Isaiah 63:16B-17, 19B, 64:2-7
Psalm 80:2-3, 15-16, 18-19
1 Corinthians 1:3-9
Be Watchful – A Season of Holy Longing
As we begin a new Liturgical Year, we take step back to examine the divine drama of when heaven’s treasure is deposited on the earth. The First Sunday of Advent invites us into a holy longing, a time of prayerful reflection upon the mystery of the Incarnation. Sometimes it is hard to grasp this reality when the world is already celebrating Christmas by selling its wares. The Church gifts us with the season of advent every year so that we can really discern and examine what the coming of Christ means to us. Today’s gospel reminds us that we have been endowed with responsibilities until the Lord returns. We are to be watchful for the day when the Lord will come to us, ensuring that we have been faithful stewards on this earthly pilgrimage.
There is a tendency among people to almost pretend to relive the chronological events surrounding the Incarnation. We most certainly must approach our preparation for the Christmas event with the mind of an adult but the heart of a child. Our adult minds make us aware of why the event of the Incarnation took place. The world had separated itself from God and was awaiting its redeemer and savior. In the midst of this longing, Jesus became flesh and lived among us. The divine drama that unfolded around his birth will forever warm the hearts of children for years to come and rekindle the light of the child that still lives in us. The Christ event in its infancy is almost like a fairy tale, but the reality of Jesus’ life mission challenges the adult life and the choices we make.
Advent celebrates the “coming” of the Lord. As a people of God and members of His Church we are entrusted with his mission to proclaim the good news of the kingdom. While memories of childhood crèches warm the heart, the conviction of Jesus compassion sets our hearts on fire. The gospel challenges us to be alert at all times and watch for the time of the Lord’s arrival. Since Christ has already been made Incarnate, we are invited to be alert to the subtleties of His presence around us. Advent constantly reminds us that Jesus is Emmanuel – that is, God-with-us. We pray this advent that we will allow God to be with us in all that we do and say.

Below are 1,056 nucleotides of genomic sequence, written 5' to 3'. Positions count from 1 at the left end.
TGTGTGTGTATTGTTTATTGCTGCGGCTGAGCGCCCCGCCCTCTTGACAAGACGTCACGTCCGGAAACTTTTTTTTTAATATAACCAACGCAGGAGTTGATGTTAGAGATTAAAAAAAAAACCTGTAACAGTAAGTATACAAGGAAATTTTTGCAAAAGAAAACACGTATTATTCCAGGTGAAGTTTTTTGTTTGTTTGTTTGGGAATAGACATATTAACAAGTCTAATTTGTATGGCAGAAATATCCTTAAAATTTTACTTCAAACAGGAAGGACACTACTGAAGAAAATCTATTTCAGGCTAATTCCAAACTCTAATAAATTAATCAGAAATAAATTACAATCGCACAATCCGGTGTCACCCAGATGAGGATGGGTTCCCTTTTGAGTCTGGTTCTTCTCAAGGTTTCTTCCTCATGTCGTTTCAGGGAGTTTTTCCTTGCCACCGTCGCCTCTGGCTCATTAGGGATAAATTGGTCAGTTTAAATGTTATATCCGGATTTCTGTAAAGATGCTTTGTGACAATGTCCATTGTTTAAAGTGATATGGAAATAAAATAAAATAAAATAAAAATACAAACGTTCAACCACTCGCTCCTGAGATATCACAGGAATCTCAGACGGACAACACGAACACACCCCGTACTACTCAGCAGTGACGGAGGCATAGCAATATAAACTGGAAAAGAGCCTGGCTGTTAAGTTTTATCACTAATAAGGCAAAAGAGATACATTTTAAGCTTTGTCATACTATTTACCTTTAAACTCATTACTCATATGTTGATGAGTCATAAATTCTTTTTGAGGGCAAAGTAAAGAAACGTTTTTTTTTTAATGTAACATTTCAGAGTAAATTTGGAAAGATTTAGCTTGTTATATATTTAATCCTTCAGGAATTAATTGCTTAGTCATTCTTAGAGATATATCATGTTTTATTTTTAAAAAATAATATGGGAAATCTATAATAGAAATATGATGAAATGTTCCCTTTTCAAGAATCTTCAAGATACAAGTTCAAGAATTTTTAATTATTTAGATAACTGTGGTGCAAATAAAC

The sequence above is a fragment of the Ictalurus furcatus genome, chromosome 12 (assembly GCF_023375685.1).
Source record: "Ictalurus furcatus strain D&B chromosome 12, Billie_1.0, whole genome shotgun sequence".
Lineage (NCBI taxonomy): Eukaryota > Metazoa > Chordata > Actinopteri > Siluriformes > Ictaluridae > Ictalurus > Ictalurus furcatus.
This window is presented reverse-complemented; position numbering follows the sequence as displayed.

Marantha! Come, Lord Jesus. Come into a world that yearns to know your love. May your Church encounter you today, as did those people from ancient times. Come enter into the lives of those who are broken and in need of your love. Be in the joys of those who have much to celebrate. Enliven our hearts with a holy longing. Keep us watchful in prayer until you come in glory! Amen.
What did the coming of Christ mean to ancient Israel?
What does the Christ event mean to you?
What does Jesus mean by the coming of the Son of Man?
How will you observe the Season of Advent in your home?
Why is it important for Christians to celebrate Christmas each year and spend time in prayerful preparation for the sacred feast?
Would you be prepared to meet Christ face to face if your life was taken from you today? Why or why not?
Is Christ the center and focus of your life? Why or why not?
Wisdom of the Fathers
“Today, on the First Sunday of Advent, we begin a new liturgical year; that is, a new journey of the People of God with Jesus Christ, our Shepherd, who guides us through history toward the fulfillment of the Kingdom of God. Therefore, this day has a special charm, it makes us experience deeply the meaning of history. We rediscover the beauty of all being on a journey: the Church, with her vocation and mission, and all humanity, peoples, civilizations, cultures, all on a journey across the paths of time….
…This journey never comes to an end. Just as in each of our lives we always need to begin again, to get up again, to rediscover the meaning of the goal of our lives, so also for the great human family it is always necessary to rediscover the common horizon toward which we are journeying. The horizon of hope! This is the horizon that makes for a good journey. The season of Advent, which we begin again today, restores this horizon of hope, a hope which does not disappoint for it is founded on God’s Word. A hope which does not disappoint, simply because the Lord never disappoints! He is faithful! He does not disappoint! Let us think about and feel this beauty.
The model of this spiritual disposition, of this way of being and journeying in life, is the Virgin Mary. A simple girl from the country who carries within her heart the fullness of hope in God! In her womb, God’s hope took flesh, it became man, it became history: Jesus Christ. Her Magnificat is the canticle of the People of God on a journey, and of all men and women who hope in God and in the power of his mercy. Let us allow ourselves to be guided by her, she who is mother, a mamma and knows how to guide us. Let us allow ourselves to be guided by her during this season of active waiting and watchfulness.”
— Pope Francis in his Angelus Address in St. Peter’s Square, 1 December 2013